Psycho

The Edited Element of Suspense in Psycho

            “Nothing more clearly suggests the extent of Alfred Hitchcock’s ongoing influence than the legacy of Psycho (1960), quite possibly the single most influential film of the past half century: like Norman Bates’ mother, it just refuses to lie down and die.” In the film store of Alfred Hitchcock Psycho, is perhaps his most well known film of all time. The minute yet suspenseful choices in this film make it quite the iconic piece of film. Psycho has been redone and repackaged throughout the common film era. Hitchcock set the stage for “slasher” films like the Friday the 13th and Nightmare on Elm Street series to become a part of the everyday American pop-culture. The film has even warranted an identical remake done by Gus Van Sant in 1998. Psycho is best known for its ominous score and haunting editing style.

            The film opens with a pan across what is to be Phoenix, Arizona. This pan turns to a push as it creeps slowly straight toward a window and just before it reaches the window it cuts to a different shot of that same window but at a thirty-degree angle. Time and time again, Hitchcock throws his audience off by just enough to keep them guessing and in a constant state of suspenseful anxiety. This seemingly insignificant shift from a straight push to a thirty-degree insert shot tells us that something is not right and that what we are about to witness is not easily shown or explained and will take a different, more unusual vantage point to understand. As we cross over the windowsill and into the hotel room we find our two love interests, Marion Crane (Janet Leigh) and Sam Loomis (John Gavin), finishing up what seems to have been a delightful lunch break.

When discovering the genius of Psycho for the first time, viewers are immediately struck by the threatening tone of the music. The underlying score will reappear throughout the film in moments of heightened stakes to usher in the suspenseful and dramatic tone that follows the construction of such work only Hitchcock can create. The film follows Marion as she steals $40,000 from one of her boss’s clients. While on the run she gets stranded by a torrential rainstorm. As the rain beats down the score is lifted higher and more intense as she arrives at The Bates Motel where she meets Norman Bates (Anthony Perkins).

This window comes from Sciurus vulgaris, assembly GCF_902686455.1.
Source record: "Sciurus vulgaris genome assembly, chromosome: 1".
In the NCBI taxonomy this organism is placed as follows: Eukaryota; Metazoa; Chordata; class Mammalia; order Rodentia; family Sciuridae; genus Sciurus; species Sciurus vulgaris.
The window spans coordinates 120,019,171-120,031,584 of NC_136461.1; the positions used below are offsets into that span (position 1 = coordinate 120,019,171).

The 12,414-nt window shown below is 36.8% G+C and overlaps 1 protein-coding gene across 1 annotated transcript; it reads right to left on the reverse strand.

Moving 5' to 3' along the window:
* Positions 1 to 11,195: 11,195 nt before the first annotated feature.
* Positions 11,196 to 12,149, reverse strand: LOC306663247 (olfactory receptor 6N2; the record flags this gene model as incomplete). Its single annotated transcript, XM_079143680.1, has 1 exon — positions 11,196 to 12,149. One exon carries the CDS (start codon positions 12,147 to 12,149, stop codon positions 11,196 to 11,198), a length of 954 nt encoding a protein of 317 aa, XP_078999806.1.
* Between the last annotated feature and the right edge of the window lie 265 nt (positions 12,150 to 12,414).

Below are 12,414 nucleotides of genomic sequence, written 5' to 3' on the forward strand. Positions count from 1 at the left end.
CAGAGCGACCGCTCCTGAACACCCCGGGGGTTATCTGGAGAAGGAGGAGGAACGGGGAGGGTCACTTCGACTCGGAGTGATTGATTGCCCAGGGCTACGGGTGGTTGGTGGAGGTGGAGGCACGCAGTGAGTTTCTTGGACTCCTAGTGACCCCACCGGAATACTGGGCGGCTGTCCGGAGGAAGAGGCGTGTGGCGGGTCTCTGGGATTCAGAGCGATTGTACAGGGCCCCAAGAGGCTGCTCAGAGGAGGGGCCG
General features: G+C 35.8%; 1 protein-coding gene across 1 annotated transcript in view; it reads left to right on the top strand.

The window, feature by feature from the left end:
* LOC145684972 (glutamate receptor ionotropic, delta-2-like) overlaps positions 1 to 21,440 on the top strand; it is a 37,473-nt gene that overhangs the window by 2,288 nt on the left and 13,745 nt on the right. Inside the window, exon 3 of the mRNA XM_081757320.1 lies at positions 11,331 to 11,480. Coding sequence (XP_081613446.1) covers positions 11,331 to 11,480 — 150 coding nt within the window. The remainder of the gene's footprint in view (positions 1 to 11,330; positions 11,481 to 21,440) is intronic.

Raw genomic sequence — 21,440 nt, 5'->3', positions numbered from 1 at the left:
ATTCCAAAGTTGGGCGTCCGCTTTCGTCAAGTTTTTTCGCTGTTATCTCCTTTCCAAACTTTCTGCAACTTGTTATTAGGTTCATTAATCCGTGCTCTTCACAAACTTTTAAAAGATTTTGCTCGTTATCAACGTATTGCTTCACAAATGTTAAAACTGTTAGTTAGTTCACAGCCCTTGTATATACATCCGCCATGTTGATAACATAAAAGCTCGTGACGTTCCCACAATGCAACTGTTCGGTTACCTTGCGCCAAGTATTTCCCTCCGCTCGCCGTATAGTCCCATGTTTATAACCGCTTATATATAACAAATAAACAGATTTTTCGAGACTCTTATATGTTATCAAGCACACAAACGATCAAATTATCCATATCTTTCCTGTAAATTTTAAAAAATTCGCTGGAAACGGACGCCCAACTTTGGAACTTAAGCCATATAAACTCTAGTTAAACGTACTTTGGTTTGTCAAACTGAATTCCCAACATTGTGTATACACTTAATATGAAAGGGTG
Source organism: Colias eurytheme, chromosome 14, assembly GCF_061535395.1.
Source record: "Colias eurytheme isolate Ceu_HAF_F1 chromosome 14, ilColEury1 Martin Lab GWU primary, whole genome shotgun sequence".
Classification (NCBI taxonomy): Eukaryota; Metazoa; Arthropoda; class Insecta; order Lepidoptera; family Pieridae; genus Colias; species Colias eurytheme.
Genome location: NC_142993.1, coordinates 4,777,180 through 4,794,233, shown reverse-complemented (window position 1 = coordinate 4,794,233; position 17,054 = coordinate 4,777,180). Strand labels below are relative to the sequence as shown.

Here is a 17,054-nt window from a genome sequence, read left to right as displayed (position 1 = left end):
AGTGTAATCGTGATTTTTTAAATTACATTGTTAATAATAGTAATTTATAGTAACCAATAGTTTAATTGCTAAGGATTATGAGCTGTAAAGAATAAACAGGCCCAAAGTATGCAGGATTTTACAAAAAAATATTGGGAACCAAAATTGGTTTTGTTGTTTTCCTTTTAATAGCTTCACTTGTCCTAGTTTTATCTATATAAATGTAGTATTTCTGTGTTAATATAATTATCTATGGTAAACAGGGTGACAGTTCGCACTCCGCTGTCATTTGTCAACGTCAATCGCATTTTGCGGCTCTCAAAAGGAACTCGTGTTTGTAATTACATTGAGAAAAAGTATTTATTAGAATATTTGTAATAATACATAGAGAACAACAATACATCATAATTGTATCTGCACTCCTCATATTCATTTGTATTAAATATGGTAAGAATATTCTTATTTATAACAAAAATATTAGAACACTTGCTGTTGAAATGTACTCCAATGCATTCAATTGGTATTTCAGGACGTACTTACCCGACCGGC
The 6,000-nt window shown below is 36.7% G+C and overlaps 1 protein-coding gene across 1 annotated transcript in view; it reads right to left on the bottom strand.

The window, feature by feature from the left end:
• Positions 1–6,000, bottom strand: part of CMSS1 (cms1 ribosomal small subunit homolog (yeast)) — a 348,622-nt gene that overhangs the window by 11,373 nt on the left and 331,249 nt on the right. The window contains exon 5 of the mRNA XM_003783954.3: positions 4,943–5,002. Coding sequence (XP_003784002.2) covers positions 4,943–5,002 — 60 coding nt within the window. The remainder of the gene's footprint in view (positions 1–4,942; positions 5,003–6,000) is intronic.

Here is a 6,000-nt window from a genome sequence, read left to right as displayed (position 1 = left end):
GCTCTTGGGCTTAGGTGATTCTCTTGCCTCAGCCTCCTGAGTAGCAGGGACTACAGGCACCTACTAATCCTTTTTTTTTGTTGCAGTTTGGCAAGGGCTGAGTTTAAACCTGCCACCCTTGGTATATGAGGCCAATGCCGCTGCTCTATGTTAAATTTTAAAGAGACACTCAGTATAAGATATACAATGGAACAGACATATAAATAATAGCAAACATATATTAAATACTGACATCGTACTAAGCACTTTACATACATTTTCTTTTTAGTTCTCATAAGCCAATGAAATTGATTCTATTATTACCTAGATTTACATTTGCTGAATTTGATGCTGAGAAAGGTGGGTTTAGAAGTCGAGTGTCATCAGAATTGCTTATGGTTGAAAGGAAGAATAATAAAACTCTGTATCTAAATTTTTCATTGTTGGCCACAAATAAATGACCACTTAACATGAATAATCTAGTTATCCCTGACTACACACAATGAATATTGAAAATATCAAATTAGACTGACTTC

Norman, at first sight, seems unassuming and quite the hospitable gentleman, all the while holding detrimental tendencies. The depth of his character is perfectly showcased in the shot right before he begins to spy on Marion in her room. As he stands next to the wall his eyes wander and he leans closer to the wall revealing his face in a reflection off a picture next to him. This reflection is distorted due to the angle and lighting in the shot and portrays the duality in the singular character. While up front on we see a polite and genteel young man, but ever creeping under the surface is “mother”, a murderous monster.

Perhaps the most famous scene in the entire slasher genre is the shower scene in Psycho. In contrast with Rear Window (1954), in which all the suspenseful action is seen and laid out before the audience so that they may take a position of an all knowing third party, Psycho retains all the suspenseful action from the audience until the last possible moment. The opaque shower curtain coupled with back lighting to show exactly what Hitchcock wants to achieve. This is just enough to recognize an eerie entity entering the bathroom. This shot from inside the shower facing out to the door holds until the entity throws open the shower curtain. With the opening of the curtain we see a darkened silhouette of the killer and then a new shot that comes from the point of view of the killer.  This then brings us to a series of shot-reverse-shots with Marion screaming and fighting off the carving knife of the killer and the killer. Marion is shot from a higher angle pointing down in a typical underscoring of her character while the killer is shot from a low angle pointing upward giving them a point of dominance in the scene. Along with the quick successive shots, the score abruptly kicks back in with the sound of screeching violins, as the shower curtain is torn open. The brilliant scene is brought to a final chilling close as the camera pushes in toward the drain of the bathtub and then cutting to a perfect match cut to Marion’s eye as she lies lifeless on the floor of her bathroom. This combination of shots and scoring is one of the most widely recognized and most imitated sequences in all of modern cinema.

Psycho is a formula based film with the perfect amount of each element to make it an intense journey through the cinematic, characteristic world of Alfred Hitchcock. “Psycho is taken as the benchmark for surveying each of the component categories of the slasher film genre: Norman Bates is the original killer, “the psychotic product of a sick family, but still recognizably human”; the Bates mansion is the locale,” the terrible place that enfolds the history of the mother and son licked in a sick attachment”; the carving knife is the killer’s preferred weapon; Marion Crane is the first victim, “ the beautiful, sexually active woman,” and her sister, Lila, is the survivor, “the final girl” or “the one who looks death in the face but survives the murderer’s last stab”. None of these generic particulars are exclusive to Psycho, but the unprecedented success of Hitchcock’s particular formulation prompted a flood of imitation and variation.”

-Richard Jackson

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